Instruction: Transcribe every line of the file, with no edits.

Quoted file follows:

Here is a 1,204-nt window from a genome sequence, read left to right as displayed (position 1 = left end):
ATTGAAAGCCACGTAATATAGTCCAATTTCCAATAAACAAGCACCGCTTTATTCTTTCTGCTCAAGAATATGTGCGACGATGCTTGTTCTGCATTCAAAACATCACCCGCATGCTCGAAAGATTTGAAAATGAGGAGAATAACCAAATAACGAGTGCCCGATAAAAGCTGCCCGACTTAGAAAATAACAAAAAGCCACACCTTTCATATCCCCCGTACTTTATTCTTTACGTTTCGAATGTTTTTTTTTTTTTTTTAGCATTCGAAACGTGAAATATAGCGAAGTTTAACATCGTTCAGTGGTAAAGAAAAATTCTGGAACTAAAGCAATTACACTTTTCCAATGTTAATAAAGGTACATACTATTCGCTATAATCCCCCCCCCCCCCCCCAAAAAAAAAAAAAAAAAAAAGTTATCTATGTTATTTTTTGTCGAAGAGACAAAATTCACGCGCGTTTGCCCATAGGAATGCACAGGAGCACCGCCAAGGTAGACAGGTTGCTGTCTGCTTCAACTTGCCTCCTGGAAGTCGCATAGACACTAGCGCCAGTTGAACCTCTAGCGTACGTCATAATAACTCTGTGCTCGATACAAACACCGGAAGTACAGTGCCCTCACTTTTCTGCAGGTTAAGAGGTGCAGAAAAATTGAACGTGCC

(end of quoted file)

Here is a 1,204-nt window from a genome sequence, read left to right as displayed (position 1 = left end):
ATTGAAAGCCACGTAATATAGTCCAATTTCCAATAAACAAGCACCGCTTTATTCTTTCTGCTCAAGAATATGTGCGACGATGCTTGTTCTGCATTCAAAACATCACCCGCATGCTCGAAAGATTTGAAAATGAGGAGAATAACCAAATAACGAGTGCCCGATAAAAGCTGCCCGACTTAGAAAATAACAAAAAGCCACACCTTTCATATCCCCCGTACTTTATTCTTTACGTTTCGAATGTTTTTTTTTTTTTTTTAGCATTCGAAACGTGAAATATAGCGAAGTTTAACATCGTTCAGTGGTAAAGAAAAATTCTGGAACTAAAGCAATTACACTTTTCCAATGTTAATAAAGGTACATACTATTCGCTATAATCCCCCCCCCCCCCCCCAAAAAAAAAAAAAAAAAAAAGTTATCTATGTTATTTTTTGTCGAAGAGACAAAATTCACGCGCGTTTGCCCATAGGAATGCACAGGAGCACCGCCAAGGTAGACAGGTTGCTGTCTGCTTCAACTTGCCTCCTGGAAGTCGCATAGACACTAGCGCCAGTTGAACCTCTAGCGTACGTCATAATAACTCTGTGCTCGATACAAACACCGGAAGTACAGTGCCCTCACTTTTCTGCAGGTTAAGAGGTGCAGAAAAATTGAACGTGCC